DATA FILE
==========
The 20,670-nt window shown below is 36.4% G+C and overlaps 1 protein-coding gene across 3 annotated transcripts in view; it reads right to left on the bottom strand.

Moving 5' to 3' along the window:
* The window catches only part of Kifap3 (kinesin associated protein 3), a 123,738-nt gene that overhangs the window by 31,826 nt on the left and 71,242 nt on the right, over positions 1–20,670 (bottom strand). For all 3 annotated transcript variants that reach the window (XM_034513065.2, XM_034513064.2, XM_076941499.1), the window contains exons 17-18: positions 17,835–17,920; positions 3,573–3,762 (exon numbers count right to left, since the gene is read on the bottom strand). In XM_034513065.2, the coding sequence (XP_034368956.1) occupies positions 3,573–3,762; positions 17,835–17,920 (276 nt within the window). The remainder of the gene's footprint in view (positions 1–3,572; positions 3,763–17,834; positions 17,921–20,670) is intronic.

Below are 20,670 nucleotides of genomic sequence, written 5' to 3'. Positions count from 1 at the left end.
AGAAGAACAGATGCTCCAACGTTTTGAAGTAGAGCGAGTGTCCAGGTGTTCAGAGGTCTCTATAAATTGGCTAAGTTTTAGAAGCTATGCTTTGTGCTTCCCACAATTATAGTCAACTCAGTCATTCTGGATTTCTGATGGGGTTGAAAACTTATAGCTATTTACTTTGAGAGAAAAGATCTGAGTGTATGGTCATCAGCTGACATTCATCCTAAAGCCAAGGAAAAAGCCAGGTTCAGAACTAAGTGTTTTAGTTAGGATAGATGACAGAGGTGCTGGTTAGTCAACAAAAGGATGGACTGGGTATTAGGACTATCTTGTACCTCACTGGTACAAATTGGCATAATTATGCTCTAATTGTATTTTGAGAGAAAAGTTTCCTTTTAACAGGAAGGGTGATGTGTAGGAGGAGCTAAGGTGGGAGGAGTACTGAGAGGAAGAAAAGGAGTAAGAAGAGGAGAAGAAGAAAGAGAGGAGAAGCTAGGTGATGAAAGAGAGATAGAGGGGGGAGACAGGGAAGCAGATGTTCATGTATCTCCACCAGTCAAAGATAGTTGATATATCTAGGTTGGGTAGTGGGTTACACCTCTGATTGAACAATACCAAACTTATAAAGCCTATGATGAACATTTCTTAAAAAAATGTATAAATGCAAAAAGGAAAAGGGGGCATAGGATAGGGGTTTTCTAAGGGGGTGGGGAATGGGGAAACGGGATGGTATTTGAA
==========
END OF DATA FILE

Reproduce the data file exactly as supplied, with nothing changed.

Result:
The 20,670-nt window shown below is 36.4% G+C and overlaps 1 protein-coding gene across 3 annotated transcripts in view; it reads right to left on the bottom strand.

Moving 5' to 3' along the window:
* The window catches only part of Kifap3 (kinesin associated protein 3), a 123,738-nt gene that overhangs the window by 31,826 nt on the left and 71,242 nt on the right, over positions 1–20,670 (bottom strand). For all 3 annotated transcript variants that reach the window (XM_034513065.2, XM_034513064.2, XM_076941499.1), the window contains exons 17-18: positions 17,835–17,920; positions 3,573–3,762 (exon numbers count right to left, since the gene is read on the bottom strand). In XM_034513065.2, the coding sequence (XP_034368956.1) occupies positions 3,573–3,762; positions 17,835–17,920 (276 nt within the window). The remainder of the gene's footprint in view (positions 1–3,572; positions 3,763–17,834; positions 17,921–20,670) is intronic.

Below are 20,670 nucleotides of genomic sequence, written 5' to 3'. Positions count from 1 at the left end.
AGAAGAACAGATGCTCCAACGTTTTGAAGTAGAGCGAGTGTCCAGGTGTTCAGAGGTCTCTATAAATTGGCTAAGTTTTAGAAGCTATGCTTTGTGCTTCCCACAATTATAGTCAACTCAGTCATTCTGGATTTCTGATGGGGTTGAAAACTTATAGCTATTTACTTTGAGAGAAAAGATCTGAGTGTATGGTCATCAGCTGACATTCATCCTAAAGCCAAGGAAAAAGCCAGGTTCAGAACTAAGTGTTTTAGTTAGGATAGATGACAGAGGTGCTGGTTAGTCAACAAAAGGATGGACTGGGTATTAGGACTATCTTGTACCTCACTGGTACAAATTGGCATAATTATGCTCTAATTGTATTTTGAGAGAAAAGTTTCCTTTTAACAGGAAGGGTGATGTGTAGGAGGAGCTAAGGTGGGAGGAGTACTGAGAGGAAGAAAAGGAGTAAGAAGAGGAGAAGAAGAAAGAGAGGAGAAGCTAGGTGATGAAAGAGAGATAGAGGGGGGAGACAGGGAAGCAGATGTTCATGTATCTCCACCAGTCAAAGATAGTTGATATATCTAGGTTGGGTAGTGGGTTACACCTCTGATTGAACAATACCAAACTTATAAAGCCTATGATGAACATTTCTTAAAAAAATGTATAAATGCAAAAAGGAAAAGGGGGCATAGGATAGGGGTTTTCTAAGGGGGTGGGGAATGGGGAAACGGGATGGTATTTGAA